Youngsters in Essex say they choose cannabis over cigarettes because it is ‘much cheaper’

PUBLISHED: 15:56 03 September 2018 | UPDATED: 16:03 03 September 2018

Picture: Peter Byrne/PA Wire

Picture: Peter Byrne/PA Wire


Cannabis is cheaper than cigarettes and smoked more often, say young people in Essex.

The YEAH!3 report, compiled by Healthwatch Essex, found a fifth of the young people they spoke to reported it being common practice at house parties.

They said the price of the drug was a major factor in making it more popular than other recreational activities.

A number of the participants said it was difficult to stop using cannabis once it became habitual but many felt they were not as well informed about the risks, as they were about smoking.

Some 75 per cent of respondents felt they had not received enough information on drugs and alcohol to make informed decisions and keep themselves safe.

Dr David Sollis, chief executive of Healthwatch Essex, said: “It is our responsibility to ensure that young voices across the county and their experiences of the health and social care issues that matter to them are heard.

“This particular finding was quite a surprising one from the report. Young people’s perception that cannabis is now more popular and considered more desirable than cigarettes, often because of cost, could help to inform the public health messages that may bring about change.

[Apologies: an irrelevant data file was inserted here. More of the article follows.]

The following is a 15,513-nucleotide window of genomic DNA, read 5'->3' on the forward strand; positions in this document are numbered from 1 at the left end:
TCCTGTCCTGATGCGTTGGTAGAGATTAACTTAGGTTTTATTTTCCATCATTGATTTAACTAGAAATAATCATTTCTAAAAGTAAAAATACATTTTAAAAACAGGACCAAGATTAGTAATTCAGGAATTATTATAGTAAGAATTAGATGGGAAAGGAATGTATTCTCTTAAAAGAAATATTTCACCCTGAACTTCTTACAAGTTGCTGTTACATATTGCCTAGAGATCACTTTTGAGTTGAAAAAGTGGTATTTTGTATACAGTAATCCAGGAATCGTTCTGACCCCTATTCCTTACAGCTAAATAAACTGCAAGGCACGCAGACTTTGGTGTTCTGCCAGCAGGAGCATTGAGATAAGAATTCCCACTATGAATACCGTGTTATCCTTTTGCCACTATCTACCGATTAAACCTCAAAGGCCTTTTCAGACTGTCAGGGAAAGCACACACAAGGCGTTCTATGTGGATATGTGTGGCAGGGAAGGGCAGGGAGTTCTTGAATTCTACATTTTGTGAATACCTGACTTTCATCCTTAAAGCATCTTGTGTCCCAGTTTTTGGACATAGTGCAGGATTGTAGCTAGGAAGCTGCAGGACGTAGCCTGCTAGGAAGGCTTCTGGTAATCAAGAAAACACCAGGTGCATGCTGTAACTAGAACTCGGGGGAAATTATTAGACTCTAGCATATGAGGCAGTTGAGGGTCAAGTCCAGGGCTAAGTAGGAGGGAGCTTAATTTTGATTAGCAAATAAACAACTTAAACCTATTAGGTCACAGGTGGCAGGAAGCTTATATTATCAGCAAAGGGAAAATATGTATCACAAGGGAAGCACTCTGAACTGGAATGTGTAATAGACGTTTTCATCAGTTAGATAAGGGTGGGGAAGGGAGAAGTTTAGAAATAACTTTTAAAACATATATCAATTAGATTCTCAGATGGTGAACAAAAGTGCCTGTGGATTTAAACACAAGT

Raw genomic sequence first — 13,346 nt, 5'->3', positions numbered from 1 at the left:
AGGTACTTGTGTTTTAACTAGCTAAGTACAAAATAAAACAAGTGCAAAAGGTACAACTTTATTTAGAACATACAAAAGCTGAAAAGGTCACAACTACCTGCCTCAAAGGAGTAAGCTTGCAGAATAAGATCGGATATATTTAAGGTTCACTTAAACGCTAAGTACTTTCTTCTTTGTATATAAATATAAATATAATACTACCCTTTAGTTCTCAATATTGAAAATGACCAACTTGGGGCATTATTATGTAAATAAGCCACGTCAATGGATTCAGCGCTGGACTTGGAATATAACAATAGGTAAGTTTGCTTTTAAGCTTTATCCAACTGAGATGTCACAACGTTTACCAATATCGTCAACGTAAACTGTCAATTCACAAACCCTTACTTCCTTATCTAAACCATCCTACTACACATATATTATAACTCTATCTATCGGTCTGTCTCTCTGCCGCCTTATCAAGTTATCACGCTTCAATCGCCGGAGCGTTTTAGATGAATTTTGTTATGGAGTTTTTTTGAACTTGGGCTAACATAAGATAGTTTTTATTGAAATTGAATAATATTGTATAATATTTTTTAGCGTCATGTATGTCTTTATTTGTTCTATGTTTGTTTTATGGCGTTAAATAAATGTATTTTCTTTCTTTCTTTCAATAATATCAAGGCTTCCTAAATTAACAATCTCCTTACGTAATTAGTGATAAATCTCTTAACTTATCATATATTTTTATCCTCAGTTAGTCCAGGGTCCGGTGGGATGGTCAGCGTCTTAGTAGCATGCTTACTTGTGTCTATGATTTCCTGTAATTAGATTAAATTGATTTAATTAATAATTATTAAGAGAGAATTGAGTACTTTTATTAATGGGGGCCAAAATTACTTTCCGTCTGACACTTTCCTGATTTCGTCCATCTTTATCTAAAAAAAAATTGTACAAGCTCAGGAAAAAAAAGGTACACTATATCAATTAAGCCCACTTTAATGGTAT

“We heard young people say that they picked up lots of information about drugs and alcohol from reality TV and entertainment shows.

“Those who had formal education on the topics said the sessions which patronised or used shock and fear tactics didn’t deter them.

“In fact doing this introduced a stigma of shame and criminality that would prevent them seeking support.

“But sessions introduced early in their education, including balanced information of the risks and how to keep safe, and hearing from a person in recovery from substance misuse, were most helpful.”

The report spoke to 717 young people over six-weeks and is the third in a trilogy of reports, completing three years of engagement with nearly 2,000 young people across Essex. To read the report visit:

To hear audio of young people talking anonymously on this issue visit:

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